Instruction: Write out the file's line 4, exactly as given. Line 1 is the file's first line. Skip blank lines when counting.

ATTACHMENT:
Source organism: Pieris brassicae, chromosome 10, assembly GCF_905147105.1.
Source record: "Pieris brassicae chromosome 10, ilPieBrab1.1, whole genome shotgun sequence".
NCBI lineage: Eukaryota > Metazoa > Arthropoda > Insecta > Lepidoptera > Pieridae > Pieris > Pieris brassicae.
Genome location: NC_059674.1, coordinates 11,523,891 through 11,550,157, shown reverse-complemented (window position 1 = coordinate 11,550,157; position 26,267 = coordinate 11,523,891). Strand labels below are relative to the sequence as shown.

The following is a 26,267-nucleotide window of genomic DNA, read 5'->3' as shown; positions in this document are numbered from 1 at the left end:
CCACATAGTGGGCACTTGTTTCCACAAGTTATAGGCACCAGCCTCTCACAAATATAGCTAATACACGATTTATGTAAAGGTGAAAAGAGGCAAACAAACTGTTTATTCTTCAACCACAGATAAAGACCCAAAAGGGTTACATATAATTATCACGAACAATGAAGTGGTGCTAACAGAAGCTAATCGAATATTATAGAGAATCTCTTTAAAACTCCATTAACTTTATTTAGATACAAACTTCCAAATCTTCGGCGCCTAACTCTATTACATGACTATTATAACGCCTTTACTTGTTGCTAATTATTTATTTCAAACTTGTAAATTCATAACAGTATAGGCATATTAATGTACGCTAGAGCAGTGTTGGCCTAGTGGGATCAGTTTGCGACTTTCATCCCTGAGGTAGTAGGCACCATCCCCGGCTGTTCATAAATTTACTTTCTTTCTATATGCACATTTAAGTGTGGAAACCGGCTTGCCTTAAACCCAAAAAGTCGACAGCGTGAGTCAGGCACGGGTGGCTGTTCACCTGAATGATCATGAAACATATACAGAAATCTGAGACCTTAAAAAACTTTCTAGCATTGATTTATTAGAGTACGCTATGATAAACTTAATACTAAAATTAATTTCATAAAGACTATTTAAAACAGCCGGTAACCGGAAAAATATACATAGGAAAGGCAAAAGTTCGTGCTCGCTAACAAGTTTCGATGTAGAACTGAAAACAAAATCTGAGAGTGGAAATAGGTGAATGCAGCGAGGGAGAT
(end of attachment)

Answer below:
Genome location: NC_059674.1, coordinates 11,523,891 through 11,550,157, shown reverse-complemented (window position 1 = coordinate 11,550,157; position 26,267 = coordinate 11,523,891). Strand labels below are relative to the sequence as shown.